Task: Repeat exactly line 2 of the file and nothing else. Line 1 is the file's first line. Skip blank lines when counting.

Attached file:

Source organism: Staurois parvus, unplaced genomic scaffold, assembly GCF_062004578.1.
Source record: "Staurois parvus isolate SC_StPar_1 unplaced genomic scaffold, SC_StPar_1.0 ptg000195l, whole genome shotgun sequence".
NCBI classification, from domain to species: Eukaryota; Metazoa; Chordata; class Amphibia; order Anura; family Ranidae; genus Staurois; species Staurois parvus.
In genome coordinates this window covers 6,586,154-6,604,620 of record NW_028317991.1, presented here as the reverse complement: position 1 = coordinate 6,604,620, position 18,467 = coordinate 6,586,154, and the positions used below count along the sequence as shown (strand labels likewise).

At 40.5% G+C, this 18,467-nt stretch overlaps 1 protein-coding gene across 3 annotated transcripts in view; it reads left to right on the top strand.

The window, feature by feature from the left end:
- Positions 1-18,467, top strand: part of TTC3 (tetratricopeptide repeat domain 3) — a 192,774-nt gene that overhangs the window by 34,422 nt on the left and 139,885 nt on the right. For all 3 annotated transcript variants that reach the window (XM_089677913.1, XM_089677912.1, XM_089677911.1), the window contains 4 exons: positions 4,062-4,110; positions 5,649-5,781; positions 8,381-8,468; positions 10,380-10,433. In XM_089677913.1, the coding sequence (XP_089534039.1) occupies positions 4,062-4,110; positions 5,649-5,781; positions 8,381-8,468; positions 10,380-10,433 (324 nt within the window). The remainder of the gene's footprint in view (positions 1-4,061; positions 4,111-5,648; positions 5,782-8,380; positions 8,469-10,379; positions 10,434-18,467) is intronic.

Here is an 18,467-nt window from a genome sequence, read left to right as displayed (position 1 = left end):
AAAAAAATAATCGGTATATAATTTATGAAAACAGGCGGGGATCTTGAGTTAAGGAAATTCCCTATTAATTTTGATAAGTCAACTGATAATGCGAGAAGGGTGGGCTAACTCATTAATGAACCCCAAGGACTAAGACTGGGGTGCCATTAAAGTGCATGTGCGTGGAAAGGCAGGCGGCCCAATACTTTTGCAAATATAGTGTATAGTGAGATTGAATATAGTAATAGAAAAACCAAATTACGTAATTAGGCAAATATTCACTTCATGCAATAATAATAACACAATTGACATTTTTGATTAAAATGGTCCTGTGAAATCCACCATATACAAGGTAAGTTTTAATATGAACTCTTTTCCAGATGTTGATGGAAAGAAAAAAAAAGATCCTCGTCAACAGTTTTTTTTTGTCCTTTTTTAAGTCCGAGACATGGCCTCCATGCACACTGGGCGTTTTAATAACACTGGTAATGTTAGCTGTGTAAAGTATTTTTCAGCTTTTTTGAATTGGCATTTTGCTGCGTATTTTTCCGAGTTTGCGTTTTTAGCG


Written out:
Source record: "Staurois parvus isolate SC_StPar_1 unplaced genomic scaffold, SC_StPar_1.0 ptg000195l, whole genome shotgun sequence".